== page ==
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Considerations in Bow Design
Part 1 of 3

Among the optimum conditions to be met in a bow so that it may have minimum virtual mass are uniform stress distribution and uniform energy density in the limbs. Consider any given section in a bent limb. Let the distance from the neutral axis of the section to the outermost fiber on the compression (belly) side be dc and the distance to the outermost fiber of the tension (back) side be dt (Fig. 7). The stresses in these outermost layers are directly proportional to the aforementioned distances and inversely proportional to the radius of curvature ρ at the point in question. Hence to achieve uniform compressive stress in the belly, the ratio dc/ρ must be uniform for the entire length of limb; and to achieve uniform tensile stress in the back, the ratio dt/ρ must likewise be uniform throughout the length of limb.

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Fig. 7. The maximum fiber stresses in a bow are directly proportional to the distances of the outermost fibers from the neutral axis and to the curvature 1/ρ

In wood samples tested at the U. S. Forest Products Laboratory and elsewhere, the strength in tension is between two and three times as great as that in compression. It follows that, for any given radius of curvature, the distance dt should be less than the distance dc.

In the traditional English longbow the requirements mentioned are far from being met. The cross-sectional shape of the English longbow is something approaching semicircular, with the flat part of the section constituting the back, or tension, side of the bow, and the rounded portion constituting the belly, or compression, side. There are variations from the circular shape on the compression side, and there has been much discussion among old-time bowyers and archers whether the correct shape is a semicircle or a parabola or some other curve. None of these, obviously, is correct. If we sketch the cross section and remember that the neutral axis passes through the center of mass of the section, we see that in all these sections the neutral axis is farther from the rounded, or compression, side than it is from the flat, or tension, side. It puts excessive stresses in section areas least able to withstand them. Furthermore, the area of section available to take the compressive stresses at the outermost fiber is greatly reduced by the rounding. Thus the section of the English longbow (Fig. 8) is about as wrong as can be. The consequence of this design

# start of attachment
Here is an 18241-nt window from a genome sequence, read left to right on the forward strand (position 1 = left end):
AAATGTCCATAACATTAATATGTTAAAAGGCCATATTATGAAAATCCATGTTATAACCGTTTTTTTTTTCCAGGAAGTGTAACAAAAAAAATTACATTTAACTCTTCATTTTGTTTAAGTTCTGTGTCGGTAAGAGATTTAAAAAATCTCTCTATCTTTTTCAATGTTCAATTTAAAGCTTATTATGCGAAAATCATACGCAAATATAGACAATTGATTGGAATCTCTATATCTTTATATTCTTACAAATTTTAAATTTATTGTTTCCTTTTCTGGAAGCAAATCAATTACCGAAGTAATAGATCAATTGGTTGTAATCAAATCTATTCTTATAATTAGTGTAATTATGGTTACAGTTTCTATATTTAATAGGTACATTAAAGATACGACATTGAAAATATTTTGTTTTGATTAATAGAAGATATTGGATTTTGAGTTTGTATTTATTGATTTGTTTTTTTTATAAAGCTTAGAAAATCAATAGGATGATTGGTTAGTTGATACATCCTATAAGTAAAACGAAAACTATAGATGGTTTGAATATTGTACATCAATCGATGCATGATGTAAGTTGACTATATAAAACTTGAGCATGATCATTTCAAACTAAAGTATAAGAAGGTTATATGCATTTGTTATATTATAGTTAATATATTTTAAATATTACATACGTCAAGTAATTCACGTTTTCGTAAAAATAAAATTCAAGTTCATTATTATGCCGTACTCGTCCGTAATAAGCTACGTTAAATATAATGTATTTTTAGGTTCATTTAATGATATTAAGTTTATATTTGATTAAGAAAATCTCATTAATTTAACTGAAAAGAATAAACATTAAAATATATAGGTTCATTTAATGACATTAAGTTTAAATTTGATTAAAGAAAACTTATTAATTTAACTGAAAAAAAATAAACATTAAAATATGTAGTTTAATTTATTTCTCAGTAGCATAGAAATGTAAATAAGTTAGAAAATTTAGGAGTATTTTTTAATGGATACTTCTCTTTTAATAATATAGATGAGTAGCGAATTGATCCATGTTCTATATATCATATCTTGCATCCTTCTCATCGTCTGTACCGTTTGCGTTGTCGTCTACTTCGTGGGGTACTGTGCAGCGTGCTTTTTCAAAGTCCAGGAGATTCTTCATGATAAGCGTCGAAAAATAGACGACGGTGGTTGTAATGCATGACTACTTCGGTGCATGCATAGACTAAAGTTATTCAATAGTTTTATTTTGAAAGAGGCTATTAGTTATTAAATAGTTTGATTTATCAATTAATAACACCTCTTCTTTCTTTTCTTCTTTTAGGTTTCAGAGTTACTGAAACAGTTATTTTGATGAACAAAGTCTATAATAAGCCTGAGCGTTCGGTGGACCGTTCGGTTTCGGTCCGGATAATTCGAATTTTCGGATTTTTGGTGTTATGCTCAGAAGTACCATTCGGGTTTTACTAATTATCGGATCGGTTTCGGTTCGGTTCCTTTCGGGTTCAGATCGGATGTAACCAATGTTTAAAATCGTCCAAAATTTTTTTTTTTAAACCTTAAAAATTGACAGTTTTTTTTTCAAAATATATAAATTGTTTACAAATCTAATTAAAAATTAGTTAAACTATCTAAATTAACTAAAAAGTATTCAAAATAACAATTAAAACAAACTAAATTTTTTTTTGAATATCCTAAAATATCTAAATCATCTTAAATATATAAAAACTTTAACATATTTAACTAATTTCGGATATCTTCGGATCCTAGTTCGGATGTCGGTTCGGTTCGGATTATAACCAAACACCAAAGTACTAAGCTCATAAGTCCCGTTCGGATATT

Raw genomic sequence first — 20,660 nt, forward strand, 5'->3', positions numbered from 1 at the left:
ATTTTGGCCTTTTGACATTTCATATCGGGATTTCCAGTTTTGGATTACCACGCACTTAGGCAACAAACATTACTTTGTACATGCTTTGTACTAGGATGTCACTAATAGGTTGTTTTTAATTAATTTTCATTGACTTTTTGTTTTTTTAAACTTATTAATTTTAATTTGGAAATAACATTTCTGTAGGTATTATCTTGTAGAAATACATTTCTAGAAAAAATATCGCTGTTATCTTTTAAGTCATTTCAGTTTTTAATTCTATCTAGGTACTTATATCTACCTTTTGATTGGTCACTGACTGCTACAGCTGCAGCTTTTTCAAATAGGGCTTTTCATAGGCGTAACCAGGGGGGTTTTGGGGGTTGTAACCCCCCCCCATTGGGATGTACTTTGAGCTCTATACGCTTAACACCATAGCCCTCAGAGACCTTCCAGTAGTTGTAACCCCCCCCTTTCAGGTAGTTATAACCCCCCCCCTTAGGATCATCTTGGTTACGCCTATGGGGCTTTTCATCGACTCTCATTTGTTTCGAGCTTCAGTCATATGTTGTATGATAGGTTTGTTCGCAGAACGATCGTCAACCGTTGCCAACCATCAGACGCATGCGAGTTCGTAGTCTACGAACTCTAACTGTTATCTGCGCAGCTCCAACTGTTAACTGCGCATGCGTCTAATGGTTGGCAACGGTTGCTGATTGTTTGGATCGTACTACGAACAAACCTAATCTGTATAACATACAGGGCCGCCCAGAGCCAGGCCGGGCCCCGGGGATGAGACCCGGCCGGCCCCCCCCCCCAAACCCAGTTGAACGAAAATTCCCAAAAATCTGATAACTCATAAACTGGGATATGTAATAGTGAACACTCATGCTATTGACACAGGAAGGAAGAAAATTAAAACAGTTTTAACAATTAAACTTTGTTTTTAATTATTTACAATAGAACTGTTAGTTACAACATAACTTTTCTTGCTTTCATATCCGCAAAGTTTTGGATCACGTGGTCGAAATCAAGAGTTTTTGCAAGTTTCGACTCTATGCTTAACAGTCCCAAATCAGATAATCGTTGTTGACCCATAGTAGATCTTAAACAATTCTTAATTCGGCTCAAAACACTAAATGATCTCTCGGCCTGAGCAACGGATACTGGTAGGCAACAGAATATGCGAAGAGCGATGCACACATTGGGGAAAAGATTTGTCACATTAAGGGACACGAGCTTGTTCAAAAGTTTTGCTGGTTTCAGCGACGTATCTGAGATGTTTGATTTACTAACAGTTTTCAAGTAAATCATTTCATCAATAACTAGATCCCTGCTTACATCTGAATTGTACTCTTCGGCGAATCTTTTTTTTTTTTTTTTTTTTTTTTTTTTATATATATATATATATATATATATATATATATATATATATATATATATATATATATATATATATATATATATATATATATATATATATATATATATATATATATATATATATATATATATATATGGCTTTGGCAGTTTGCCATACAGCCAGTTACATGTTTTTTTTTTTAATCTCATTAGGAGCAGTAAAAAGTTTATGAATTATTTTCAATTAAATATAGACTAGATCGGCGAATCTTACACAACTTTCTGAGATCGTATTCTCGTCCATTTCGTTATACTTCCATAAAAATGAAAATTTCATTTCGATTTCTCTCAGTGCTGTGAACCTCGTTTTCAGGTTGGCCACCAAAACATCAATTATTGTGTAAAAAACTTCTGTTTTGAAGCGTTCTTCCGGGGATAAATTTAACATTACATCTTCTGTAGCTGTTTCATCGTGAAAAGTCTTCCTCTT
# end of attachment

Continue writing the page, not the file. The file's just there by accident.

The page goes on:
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Fig. 8. Section of limbs of bows showing relative distances of outermost fibers from neutral axes, (a) Section of the traditional English bow. (b) Bow of rectangular section. (c) Bow of trapezoidal section, in which the stresses more nearly approximate the ultimate strength characteristic of wood.

is that the wood is usually overworked in compression and underworked in tension. Compression failures are usual and are avoided only by making the limbs so long that the radius of curvature is kept large. Another defect is that, because of the failure to adhere to the principle of uniformly stressing the sections, the radius of curvature of the bent limb at full draw is, in most cases, a variable one with shorter radii and consequent excessive bending in certain portions of the limb, with very little in others. For the reasons mentioned, much of the wood is stressed far below safe limits of strength. This, together with the large length of limb, makes for large virtual mass and a sluggish-acting bow.